This brings us to industrialized or commercial fishing … commercial fishing uses either trawling or longline fishing to catch fish. Neither is environmentally friendly. Trawling is when fishing boats drag giant nets across the ocean floor, scraping up fish and anything else in its path, wreaking havoc on sea life and habitats. The United Nations estimates that up to 95 percent of global ocean damage is a direct result of bottom trawling.


Longline fishing is when boats drag long fishing lines, up to 50 feet long, through the water with several hooks on them. As you can probably guess, these lines are not selective in what they catch and kill. Many unintended species like different fish, sea birds, turtles, and whales get caught as bycatch. Also, these lines often get lost in the ocean where they continue to kill innocent sea life long after boats have left.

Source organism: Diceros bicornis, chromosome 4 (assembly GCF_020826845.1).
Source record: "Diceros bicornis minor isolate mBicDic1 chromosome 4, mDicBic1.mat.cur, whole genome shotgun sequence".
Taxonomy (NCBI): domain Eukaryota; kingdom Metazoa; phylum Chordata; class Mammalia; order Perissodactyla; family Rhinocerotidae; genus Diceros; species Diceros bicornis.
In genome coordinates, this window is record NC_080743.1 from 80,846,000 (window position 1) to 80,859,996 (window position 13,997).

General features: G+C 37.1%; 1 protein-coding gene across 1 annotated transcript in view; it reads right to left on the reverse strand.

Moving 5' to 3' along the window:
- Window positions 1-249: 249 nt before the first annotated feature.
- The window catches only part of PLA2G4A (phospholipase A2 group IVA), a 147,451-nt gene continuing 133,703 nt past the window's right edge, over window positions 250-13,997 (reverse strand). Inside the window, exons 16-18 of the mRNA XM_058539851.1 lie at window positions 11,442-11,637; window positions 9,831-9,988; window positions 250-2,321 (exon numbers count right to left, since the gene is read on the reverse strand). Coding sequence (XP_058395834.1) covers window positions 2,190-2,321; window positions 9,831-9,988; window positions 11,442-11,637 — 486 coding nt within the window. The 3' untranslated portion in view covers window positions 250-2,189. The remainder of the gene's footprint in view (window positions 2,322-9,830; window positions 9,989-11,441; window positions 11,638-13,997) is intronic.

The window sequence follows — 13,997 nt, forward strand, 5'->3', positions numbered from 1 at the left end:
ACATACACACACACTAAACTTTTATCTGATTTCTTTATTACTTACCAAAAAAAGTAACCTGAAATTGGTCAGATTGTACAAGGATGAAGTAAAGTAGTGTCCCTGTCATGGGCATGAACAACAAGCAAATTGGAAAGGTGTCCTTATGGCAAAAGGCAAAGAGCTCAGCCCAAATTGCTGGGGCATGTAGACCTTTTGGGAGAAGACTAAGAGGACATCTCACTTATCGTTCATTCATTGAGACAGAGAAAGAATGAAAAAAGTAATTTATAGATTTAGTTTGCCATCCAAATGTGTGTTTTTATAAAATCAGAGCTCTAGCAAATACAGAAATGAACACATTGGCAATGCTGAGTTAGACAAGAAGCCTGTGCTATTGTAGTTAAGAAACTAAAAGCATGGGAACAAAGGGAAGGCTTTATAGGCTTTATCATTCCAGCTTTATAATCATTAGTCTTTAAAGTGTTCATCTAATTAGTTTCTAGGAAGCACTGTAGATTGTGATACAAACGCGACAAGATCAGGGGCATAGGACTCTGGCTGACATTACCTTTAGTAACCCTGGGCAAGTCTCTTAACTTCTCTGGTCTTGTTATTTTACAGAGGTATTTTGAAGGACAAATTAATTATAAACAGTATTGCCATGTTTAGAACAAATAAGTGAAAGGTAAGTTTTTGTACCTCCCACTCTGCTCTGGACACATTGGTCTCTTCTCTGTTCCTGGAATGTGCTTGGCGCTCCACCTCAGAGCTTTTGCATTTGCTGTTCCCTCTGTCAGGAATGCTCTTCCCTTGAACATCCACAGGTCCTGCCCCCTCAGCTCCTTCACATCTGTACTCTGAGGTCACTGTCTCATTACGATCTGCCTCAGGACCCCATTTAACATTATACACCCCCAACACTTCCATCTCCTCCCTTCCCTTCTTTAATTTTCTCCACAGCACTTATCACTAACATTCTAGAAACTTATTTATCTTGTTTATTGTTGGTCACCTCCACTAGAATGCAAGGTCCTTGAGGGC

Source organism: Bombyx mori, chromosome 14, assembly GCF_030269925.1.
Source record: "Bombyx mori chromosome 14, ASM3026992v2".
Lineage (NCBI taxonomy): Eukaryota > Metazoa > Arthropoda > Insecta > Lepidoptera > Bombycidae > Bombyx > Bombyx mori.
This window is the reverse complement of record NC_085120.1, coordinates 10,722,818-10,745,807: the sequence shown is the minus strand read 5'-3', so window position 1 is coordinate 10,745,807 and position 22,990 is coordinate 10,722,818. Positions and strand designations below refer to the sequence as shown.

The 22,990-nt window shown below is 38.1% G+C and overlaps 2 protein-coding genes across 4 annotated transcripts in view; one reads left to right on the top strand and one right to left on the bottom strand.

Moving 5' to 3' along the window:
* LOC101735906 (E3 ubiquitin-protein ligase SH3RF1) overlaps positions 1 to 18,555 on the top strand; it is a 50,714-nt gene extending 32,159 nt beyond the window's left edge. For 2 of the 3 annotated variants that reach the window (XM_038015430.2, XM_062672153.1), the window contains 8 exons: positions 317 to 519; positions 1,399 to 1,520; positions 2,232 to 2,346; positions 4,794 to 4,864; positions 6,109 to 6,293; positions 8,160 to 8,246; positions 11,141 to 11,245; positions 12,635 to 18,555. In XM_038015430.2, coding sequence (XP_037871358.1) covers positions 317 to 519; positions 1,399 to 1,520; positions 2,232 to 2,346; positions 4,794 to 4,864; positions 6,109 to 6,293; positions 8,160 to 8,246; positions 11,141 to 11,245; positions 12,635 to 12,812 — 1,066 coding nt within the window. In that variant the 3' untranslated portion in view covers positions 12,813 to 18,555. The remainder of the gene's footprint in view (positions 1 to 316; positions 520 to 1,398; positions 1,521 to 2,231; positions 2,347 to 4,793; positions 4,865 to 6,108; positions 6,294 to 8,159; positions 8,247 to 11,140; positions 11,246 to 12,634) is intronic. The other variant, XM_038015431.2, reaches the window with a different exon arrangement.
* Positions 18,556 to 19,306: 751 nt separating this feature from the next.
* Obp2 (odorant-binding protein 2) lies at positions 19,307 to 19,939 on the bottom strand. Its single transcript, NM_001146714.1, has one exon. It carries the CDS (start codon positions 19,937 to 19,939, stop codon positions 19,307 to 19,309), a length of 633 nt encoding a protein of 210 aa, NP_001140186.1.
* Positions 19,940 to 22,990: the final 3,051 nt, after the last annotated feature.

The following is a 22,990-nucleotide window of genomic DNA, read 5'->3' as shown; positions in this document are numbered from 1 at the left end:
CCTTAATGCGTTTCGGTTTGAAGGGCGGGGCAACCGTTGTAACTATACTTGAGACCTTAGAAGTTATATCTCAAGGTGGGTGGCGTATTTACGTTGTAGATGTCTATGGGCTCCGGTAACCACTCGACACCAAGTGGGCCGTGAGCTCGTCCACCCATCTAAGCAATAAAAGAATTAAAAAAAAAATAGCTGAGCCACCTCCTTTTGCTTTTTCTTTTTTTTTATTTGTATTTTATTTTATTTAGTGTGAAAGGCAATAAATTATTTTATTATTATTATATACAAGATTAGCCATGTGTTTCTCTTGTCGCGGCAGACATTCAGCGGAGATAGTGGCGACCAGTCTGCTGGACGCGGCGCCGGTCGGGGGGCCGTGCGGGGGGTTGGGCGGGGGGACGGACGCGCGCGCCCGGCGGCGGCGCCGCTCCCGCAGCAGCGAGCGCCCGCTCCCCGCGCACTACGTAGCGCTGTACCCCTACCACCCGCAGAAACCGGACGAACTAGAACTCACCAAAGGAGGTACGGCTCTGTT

Is Fish Healthy?

Because fish can’t distinguish between food and plastic, and because 8 million tons of plastic are dumped into the ocean every year, microplastic can be found in commercially caught fish. More research needs to be done on what the dish called “fish with microplastics” does to our health, but we do know that plastic exposure, in general, can be disruptive to hormones, cause cancer, and impair neurological health. Fish can also be a source of heavy metals, which is why expectant women should limit their consumption of fish high in mercury.


Fish are the main dietary source of PCBs (polychlorinated biphenyls), which are industrial chemicals that were manufactured from 1929 until 1979 when they were banned due to their detrimental effects on health. PCBs have been shown to cause adverse health effects like causing certain types of cancer, negatively impacting the immune system, negatively affecting the nervous system, and disrupting the endocrine system. Small amounts are found in meat and dairy with the most coming from fish.